Over the past few months I have successfully completed three more small embroidery pieces. The first was another Free-form Bargello project. It was started to use up some of my French wool threads from the Fine d’Aubusson collection. As luck would have it I ran out of one of the colours and had to order some more! Pretty inept at calculating how much threads I need for a project. Anyway here it is.The centre is two overlapping hearts which where stitched with Caron waterlilies cotton threads. The rest is wool. Not really one of my favourite pieces, but it did use up some old threads.
The next project was an experiment in using some traditional crewel outline stitches. The fabric is a dark blue linen and the design is a series of concentric circles.I kept to the blue theme with my choice of colours for the threads – three shades of blue and two shades of turquoise. Five different threads and five different stitches. The inside circle is a split stitch using four strands of a Soie d’Alger silk thread. The next one is a Palestrina stitch in all six strands of Rajmahal ArtSilk thread. The third circle is stem stitch using two strands of Fine d’Aubusson wool. Six strands of DMC satin thread were used for the fifth circle which is a knotted pearl stitch. Finally the outer circle is in broad chain using one strand of a Caron Watercolour in Blueberry.
Enjoyed this little experiment and may well repeat something similar. As you can see most of the circles are very imperfectly circular. I used a compass with a lead tip to draw the circles directly onto the fabric. But the lead did not show up very well on the blue, so I had to go over the lines with a red pen. Not the steadiest of hands, which explains the odd shapes that resulted. All adds to the mystery of embroidery! That’s my story!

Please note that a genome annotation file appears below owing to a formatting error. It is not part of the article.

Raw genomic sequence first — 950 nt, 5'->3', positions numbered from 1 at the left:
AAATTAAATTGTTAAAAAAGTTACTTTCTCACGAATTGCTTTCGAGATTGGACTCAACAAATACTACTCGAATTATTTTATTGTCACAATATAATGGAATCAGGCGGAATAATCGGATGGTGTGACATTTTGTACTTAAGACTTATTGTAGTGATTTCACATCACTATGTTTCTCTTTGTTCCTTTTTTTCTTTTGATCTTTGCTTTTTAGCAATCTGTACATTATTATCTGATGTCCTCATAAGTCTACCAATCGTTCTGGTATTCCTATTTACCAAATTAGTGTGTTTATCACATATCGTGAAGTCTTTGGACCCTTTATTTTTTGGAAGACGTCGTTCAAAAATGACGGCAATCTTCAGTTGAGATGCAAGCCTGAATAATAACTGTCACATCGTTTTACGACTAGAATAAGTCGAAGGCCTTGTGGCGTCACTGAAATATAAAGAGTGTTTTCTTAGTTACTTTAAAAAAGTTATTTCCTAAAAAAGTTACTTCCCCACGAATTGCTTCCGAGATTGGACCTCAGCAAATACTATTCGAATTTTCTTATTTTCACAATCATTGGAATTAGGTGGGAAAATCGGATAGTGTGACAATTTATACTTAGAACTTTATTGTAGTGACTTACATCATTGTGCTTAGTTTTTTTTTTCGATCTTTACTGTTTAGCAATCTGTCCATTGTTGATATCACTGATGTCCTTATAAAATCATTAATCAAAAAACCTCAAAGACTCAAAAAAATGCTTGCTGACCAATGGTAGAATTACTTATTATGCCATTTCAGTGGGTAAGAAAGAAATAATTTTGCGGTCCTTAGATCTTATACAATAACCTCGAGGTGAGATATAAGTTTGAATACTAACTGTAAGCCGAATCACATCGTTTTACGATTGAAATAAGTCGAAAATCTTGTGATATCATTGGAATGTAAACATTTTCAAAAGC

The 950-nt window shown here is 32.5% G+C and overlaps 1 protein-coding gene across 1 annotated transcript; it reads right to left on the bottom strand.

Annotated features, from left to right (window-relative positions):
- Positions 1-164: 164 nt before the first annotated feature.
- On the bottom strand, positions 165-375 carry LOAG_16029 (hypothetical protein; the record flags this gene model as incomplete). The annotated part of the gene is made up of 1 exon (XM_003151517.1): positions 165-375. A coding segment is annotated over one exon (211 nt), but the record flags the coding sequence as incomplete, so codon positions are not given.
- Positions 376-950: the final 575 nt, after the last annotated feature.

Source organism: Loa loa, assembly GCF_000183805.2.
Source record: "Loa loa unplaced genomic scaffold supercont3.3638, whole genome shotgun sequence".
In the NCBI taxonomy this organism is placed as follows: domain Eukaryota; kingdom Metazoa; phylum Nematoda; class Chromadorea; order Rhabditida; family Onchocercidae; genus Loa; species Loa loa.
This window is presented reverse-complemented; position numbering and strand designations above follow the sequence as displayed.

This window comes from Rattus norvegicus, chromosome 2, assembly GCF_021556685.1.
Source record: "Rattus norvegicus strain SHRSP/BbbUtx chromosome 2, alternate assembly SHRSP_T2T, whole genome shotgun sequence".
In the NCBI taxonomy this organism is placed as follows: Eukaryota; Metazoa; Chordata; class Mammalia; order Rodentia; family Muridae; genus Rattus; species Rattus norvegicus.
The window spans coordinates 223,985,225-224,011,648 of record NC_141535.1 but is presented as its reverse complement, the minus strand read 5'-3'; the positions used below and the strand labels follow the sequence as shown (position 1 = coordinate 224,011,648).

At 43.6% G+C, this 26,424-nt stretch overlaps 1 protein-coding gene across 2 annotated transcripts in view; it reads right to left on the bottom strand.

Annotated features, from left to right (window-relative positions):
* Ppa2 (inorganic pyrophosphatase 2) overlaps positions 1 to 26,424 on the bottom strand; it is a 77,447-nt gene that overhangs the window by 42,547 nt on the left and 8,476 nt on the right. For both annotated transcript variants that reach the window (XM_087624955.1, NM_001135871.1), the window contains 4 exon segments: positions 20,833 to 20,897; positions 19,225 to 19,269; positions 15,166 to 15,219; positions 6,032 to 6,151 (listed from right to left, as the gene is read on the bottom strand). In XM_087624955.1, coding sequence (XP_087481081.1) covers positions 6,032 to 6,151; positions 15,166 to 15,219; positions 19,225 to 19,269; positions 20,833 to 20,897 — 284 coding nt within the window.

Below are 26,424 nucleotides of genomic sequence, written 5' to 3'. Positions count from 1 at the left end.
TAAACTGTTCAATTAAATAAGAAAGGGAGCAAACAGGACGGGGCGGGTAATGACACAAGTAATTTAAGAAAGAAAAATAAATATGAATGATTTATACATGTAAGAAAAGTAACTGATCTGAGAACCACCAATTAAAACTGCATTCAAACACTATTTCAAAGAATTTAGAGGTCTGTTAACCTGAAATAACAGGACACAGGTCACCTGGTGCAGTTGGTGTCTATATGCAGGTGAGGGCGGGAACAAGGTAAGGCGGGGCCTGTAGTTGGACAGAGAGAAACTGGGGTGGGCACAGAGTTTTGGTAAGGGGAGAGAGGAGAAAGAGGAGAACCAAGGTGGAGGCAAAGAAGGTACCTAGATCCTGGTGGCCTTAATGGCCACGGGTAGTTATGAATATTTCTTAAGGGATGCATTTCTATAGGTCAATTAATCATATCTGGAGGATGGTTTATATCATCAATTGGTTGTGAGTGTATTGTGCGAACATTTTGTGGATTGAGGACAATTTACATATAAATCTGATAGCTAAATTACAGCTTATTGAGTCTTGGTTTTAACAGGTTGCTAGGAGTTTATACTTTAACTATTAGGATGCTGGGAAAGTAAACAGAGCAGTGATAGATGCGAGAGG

The final of my recent small projects is another piece for the Guild’s exhibition in St Andrews in the autumn. To decorate the stairs up to the exhibition room we have been asked to make a pennant. This was a follow-up to a Guild project for International Women’s Day. We asked people to embroider to pennant with the name of a woman who had inspired them. Many chose their mother, but others were more political, as is mine. I chose to celebrate Clara Ponsatí, who is a professor at St Andrews University. She was also for a time last year the education minister in the Catalan government. She was involved in the preparations for the independence referendum held on 1st October last year. For their temerity in holding a peaceful and democratic referendum many Catalan politicians and non politicians have been arrested and put in prison. Clara was one of those facing arrest and decided to return to Scotland and her job at the university. She still faces the possibility of extradition as her case is now before a Scots court. Wearing a yellow ribbon has become a popular way of expressing support for and solidarity with those Catalans unjustly imprisoned or under threat of imprisonment.
The fabric is a light blue and was supplied by the branch. The lettering of Clara’s name is stitched in split stitch with two strands of DMC cotton in medium red. For the other lettering one strand of the same colour was used. lliure in catalan means free. The ribbon is stitched with padded satin stitch using a mercerised cotton thread from Portugal – Rosarios 4 Lisboa. Red and yellow are of course the colours of the Catalan flag.